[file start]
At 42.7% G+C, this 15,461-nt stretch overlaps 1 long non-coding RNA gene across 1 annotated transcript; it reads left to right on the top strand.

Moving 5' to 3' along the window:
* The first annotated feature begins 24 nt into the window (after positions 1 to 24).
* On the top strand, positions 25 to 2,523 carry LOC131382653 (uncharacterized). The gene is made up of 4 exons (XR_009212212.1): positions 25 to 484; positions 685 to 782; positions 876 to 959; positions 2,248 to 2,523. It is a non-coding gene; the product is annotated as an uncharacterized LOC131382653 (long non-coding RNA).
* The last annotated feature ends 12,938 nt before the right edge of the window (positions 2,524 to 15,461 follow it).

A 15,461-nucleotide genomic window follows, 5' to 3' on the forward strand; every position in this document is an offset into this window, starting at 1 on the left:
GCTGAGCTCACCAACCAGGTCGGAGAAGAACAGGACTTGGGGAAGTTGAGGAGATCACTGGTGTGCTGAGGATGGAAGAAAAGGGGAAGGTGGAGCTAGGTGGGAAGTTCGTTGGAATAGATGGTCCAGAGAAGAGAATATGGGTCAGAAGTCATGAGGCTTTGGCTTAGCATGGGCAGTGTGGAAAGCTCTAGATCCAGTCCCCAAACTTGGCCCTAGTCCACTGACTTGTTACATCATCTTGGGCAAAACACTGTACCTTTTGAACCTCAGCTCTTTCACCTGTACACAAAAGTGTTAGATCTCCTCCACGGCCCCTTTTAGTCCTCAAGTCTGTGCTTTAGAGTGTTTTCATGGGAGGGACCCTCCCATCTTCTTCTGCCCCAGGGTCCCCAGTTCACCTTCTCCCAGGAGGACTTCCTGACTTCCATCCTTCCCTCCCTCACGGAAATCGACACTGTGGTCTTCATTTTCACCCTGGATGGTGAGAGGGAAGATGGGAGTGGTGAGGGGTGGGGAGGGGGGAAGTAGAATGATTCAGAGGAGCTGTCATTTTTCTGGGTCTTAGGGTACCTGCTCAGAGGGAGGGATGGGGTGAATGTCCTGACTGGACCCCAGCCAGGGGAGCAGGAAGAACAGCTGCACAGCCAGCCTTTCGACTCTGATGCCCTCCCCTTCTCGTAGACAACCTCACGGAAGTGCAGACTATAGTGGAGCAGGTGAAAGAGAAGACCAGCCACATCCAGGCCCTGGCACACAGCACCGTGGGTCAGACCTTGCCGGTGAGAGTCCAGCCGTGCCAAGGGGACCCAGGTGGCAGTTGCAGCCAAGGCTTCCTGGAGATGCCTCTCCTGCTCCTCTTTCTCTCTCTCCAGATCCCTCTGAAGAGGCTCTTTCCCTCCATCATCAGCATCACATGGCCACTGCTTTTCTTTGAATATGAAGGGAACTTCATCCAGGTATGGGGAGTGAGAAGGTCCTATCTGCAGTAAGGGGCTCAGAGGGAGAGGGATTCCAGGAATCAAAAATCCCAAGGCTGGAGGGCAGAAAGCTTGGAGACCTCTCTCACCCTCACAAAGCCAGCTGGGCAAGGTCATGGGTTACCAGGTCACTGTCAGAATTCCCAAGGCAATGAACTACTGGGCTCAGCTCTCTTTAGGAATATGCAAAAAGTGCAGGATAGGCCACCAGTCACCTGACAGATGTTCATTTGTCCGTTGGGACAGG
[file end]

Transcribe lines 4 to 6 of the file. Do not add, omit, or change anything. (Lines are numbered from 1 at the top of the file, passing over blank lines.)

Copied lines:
* On the top strand, positions 25 to 2,523 carry LOC131382653 (uncharacterized). The gene is made up of 4 exons (XR_009212212.1): positions 25 to 484; positions 685 to 782; positions 876 to 959; positions 2,248 to 2,523. It is a non-coding gene; the product is annotated as an uncharacterized LOC131382653 (long non-coding RNA).
* The last annotated feature ends 12,938 nt before the right edge of the window (positions 2,524 to 15,461 follow it).

A 15,461-nucleotide genomic window follows, 5' to 3' on the forward strand; every position in this document is an offset into this window, starting at 1 on the left: